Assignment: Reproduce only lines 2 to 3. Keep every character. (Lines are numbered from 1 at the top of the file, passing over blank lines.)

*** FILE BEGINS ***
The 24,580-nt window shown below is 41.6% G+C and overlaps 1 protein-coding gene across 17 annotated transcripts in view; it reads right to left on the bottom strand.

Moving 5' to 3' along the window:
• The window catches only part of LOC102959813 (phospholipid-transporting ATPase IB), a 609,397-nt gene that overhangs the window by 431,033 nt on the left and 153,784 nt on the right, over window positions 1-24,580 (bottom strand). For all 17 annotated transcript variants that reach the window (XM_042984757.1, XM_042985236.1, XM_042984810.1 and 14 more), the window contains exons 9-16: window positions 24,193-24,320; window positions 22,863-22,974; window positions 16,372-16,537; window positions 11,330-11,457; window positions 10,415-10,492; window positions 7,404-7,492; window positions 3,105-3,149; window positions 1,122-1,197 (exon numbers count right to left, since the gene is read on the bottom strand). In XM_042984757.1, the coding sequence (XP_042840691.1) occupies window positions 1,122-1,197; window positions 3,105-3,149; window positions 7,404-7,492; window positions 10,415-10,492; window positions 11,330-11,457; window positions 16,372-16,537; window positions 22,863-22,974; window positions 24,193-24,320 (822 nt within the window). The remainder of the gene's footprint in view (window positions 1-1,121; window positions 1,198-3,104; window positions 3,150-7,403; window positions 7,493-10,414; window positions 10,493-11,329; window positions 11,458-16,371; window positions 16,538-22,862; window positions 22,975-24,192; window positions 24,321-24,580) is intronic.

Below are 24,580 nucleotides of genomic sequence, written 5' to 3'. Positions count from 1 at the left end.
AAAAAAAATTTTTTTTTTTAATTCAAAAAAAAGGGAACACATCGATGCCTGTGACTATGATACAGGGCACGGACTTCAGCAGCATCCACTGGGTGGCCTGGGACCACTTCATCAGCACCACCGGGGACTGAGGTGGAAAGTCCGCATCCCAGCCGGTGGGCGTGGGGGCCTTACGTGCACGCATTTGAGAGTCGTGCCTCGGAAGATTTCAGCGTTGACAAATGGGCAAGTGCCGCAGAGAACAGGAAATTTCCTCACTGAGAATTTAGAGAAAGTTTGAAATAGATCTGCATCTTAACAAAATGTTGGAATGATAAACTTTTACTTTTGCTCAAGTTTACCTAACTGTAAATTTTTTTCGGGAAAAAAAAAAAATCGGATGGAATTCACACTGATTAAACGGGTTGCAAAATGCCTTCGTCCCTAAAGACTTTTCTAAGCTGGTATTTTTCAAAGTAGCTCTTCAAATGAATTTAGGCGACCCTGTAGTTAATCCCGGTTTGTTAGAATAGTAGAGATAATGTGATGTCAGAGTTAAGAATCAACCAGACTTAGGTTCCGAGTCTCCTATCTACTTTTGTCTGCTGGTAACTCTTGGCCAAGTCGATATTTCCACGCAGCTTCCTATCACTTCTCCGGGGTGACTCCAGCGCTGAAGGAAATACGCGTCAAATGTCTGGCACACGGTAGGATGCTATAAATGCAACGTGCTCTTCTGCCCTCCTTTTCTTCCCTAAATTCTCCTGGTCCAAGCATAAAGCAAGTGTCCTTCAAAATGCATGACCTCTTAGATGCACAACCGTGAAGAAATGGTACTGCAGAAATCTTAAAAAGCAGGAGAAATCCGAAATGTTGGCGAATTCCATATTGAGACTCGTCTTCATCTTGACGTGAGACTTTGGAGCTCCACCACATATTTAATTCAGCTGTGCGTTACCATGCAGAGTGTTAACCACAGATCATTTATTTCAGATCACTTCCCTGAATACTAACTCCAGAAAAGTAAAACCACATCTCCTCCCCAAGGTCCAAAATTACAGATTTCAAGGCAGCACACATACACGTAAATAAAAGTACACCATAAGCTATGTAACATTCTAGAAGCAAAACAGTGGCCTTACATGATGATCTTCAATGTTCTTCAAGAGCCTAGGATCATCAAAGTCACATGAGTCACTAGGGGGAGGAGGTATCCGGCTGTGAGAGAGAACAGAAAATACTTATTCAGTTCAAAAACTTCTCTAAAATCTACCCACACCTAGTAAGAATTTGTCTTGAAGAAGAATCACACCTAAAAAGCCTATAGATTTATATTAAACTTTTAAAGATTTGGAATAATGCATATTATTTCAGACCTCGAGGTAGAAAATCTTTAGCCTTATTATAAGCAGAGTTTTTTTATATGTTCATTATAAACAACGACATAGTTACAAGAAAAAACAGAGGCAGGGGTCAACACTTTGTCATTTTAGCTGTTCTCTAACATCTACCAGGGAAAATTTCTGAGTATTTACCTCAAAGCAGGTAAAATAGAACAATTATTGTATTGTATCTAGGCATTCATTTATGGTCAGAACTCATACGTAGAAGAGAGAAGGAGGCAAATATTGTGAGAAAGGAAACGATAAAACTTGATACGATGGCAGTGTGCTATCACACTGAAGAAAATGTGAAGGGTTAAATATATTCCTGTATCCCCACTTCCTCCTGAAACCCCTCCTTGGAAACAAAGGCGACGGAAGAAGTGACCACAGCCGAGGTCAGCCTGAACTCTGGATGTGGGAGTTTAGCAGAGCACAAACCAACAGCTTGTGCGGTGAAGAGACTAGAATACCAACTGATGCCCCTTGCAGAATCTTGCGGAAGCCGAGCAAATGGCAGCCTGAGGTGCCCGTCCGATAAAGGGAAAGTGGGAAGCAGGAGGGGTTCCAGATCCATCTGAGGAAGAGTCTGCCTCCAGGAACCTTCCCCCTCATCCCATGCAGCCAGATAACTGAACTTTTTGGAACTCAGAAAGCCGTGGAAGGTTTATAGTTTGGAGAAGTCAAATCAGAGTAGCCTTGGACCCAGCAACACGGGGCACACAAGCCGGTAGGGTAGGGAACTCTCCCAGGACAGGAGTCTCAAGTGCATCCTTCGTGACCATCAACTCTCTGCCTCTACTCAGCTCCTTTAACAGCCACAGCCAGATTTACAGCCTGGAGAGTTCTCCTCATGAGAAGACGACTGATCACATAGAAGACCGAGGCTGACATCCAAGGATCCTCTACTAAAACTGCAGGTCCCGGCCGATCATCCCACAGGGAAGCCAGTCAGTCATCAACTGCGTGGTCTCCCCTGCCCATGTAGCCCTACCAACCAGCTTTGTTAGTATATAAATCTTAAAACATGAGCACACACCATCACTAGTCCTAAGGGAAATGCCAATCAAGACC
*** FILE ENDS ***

Moving 5' to 3' along the window:
• The window catches only part of LOC102959813 (phospholipid-transporting ATPase IB), a 609,397-nt gene that overhangs the window by 431,033 nt on the left and 153,784 nt on the right, over window positions 1-24,580 (bottom strand). For all 17 annotated transcript variants that reach the window (XM_042984757.1, XM_042985236.1, XM_042984810.1 and 14 more), the window contains exons 9-16: window positions 24,193-24,320; window positions 22,863-22,974; window positions 16,372-16,537; window positions 11,330-11,457; window positions 10,415-10,492; window positions 7,404-7,492; window positions 3,105-3,149; window positions 1,122-1,197 (exon numbers count right to left, since the gene is read on the bottom strand). In XM_042984757.1, the coding sequence (XP_042840691.1) occupies window positions 1,122-1,197; window positions 3,105-3,149; window positions 7,404-7,492; window positions 10,415-10,492; window positions 11,330-11,457; window positions 16,372-16,537; window positions 22,863-22,974; window positions 24,193-24,320 (822 nt within the window). The remainder of the gene's footprint in view (window positions 1-1,121; window positions 1,198-3,104; window positions 3,150-7,403; window positions 7,493-10,414; window positions 10,493-11,329; window positions 11,458-16,371; window positions 16,538-22,862; window positions 22,975-24,192; window positions 24,321-24,580) is intronic.